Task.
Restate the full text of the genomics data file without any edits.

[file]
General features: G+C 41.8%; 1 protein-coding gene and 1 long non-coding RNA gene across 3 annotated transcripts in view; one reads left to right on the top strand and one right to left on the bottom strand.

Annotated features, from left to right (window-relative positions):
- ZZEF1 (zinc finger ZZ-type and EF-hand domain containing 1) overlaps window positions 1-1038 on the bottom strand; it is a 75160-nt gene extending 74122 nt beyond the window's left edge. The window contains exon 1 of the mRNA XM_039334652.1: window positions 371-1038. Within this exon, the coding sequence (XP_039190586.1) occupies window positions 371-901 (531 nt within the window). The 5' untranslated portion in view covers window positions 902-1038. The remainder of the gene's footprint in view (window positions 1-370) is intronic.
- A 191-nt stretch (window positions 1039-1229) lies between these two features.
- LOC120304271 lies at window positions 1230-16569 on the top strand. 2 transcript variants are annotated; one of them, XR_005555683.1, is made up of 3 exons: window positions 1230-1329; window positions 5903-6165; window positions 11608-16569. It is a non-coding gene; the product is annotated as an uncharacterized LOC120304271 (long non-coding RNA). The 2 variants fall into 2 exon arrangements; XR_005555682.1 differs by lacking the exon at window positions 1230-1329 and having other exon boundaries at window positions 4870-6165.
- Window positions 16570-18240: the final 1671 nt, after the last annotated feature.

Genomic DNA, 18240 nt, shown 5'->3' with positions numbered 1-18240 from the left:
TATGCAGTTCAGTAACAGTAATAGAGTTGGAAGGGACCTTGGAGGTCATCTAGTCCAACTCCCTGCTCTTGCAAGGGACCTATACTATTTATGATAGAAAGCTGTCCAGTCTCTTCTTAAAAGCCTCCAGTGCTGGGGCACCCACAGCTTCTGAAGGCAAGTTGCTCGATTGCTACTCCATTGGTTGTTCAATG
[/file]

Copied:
General features: G+C 41.8%; 1 protein-coding gene and 1 long non-coding RNA gene across 3 annotated transcripts in view; one reads left to right on the top strand and one right to left on the bottom strand.

Annotated features, from left to right (window-relative positions):
- ZZEF1 (zinc finger ZZ-type and EF-hand domain containing 1) overlaps window positions 1-1038 on the bottom strand; it is a 75160-nt gene extending 74122 nt beyond the window's left edge. The window contains exon 1 of the mRNA XM_039334652.1: window positions 371-1038. Within this exon, the coding sequence (XP_039190586.1) occupies window positions 371-901 (531 nt within the window). The 5' untranslated portion in view covers window positions 902-1038. The remainder of the gene's footprint in view (window positions 1-370) is intronic.
- A 191-nt stretch (window positions 1039-1229) lies between these two features.
- LOC120304271 lies at window positions 1230-16569 on the top strand. 2 transcript variants are annotated; one of them, XR_005555683.1, is made up of 3 exons: window positions 1230-1329; window positions 5903-6165; window positions 11608-16569. It is a non-coding gene; the product is annotated as an uncharacterized LOC120304271 (long non-coding RNA). The 2 variants fall into 2 exon arrangements; XR_005555682.1 differs by lacking the exon at window positions 1230-1329 and having other exon boundaries at window positions 4870-6165.
- Window positions 16570-18240: the final 1671 nt, after the last annotated feature.

Genomic DNA, 18240 nt, shown 5'->3' with positions numbered 1-18240 from the left:
TATGCAGTTCAGTAACAGTAATAGAGTTGGAAGGGACCTTGGAGGTCATCTAGTCCAACTCCCTGCTCTTGCAAGGGACCTATACTATTTATGATAGAAAGCTGTCCAGTCTCTTCTTAAAAGCCTCCAGTGCTGGGGCACCCACAGCTTCTGAAGGCAAGTTGCTCGATTGCTACTCCATTGGTTGTTCAATG